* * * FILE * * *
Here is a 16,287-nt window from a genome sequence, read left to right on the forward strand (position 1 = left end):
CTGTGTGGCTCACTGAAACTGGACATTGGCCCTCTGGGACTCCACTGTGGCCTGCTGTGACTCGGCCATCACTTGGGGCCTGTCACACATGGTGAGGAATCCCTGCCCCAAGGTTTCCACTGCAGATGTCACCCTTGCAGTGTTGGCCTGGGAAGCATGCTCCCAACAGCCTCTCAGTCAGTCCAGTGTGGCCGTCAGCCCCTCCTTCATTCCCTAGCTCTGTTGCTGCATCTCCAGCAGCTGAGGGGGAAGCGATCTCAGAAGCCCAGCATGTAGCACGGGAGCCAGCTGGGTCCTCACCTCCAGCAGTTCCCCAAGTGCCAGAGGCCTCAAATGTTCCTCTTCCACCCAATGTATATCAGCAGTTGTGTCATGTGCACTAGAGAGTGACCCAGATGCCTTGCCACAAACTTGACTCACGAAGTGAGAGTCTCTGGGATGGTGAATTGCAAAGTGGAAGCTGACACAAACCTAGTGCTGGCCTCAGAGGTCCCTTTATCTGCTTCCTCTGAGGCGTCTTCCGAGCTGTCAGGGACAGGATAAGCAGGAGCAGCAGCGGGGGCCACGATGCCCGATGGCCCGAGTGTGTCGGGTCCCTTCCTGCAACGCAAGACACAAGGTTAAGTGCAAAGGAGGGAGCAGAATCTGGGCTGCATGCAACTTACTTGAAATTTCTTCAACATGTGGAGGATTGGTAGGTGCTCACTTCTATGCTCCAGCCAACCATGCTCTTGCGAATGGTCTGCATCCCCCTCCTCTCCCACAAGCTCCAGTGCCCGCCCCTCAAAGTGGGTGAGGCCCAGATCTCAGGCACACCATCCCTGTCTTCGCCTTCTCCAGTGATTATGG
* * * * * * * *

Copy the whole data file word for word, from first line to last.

Here is a 16,287-nt window from a genome sequence, read left to right on the forward strand (position 1 = left end):
CTGTGTGGCTCACTGAAACTGGACATTGGCCCTCTGGGACTCCACTGTGGCCTGCTGTGACTCGGCCATCACTTGGGGCCTGTCACACATGGTGAGGAATCCCTGCCCCAAGGTTTCCACTGCAGATGTCACCCTTGCAGTGTTGGCCTGGGAAGCATGCTCCCAACAGCCTCTCAGTCAGTCCAGTGTGGCCGTCAGCCCCTCCTTCATTCCCTAGCTCTGTTGCTGCATCTCCAGCAGCTGAGGGGGAAGCGATCTCAGAAGCCCAGCATGTAGCACGGGAGCCAGCTGGGTCCTCACCTCCAGCAGTTCCCCAAGTGCCAGAGGCCTCAAATGTTCCTCTTCCACCCAATGTATATCAGCAGTTGTGTCATGTGCACTAGAGAGTGACCCAGATGCCTTGCCACAAACTTGACTCACGAAGTGAGAGTCTCTGGGATGGTGAATTGCAAAGTGGAAGCTGACACAAACCTAGTGCTGGCCTCAGAGGTCCCTTTATCTGCTTCCTCTGAGGCGTCTTCCGAGCTGTCAGGGACAGGATAAGCAGGAGCAGCAGCGGGGGCCACGATGCCCGATGGCCCGAGTGTGTCGGGTCCCTTCCTGCAACGCAAGACACAAGGTTAAGTGCAAAGGAGGGAGCAGAATCTGGGCTGCATGCAACTTACTTGAAATTTCTTCAACATGTGGAGGATTGGTAGGTGCTCACTTCTATGCTCCAGCCAACCATGCTCTTGCGAATGGTCTGCATCCCCCTCCTCTCCCACAAGCTCCAGTGCCCGCCCCTCAAAGTGGGTGAGGCCCAGATCTCAGGCACACCATCCCTGTCTTCGCCTTCTCCAGTGATTATGG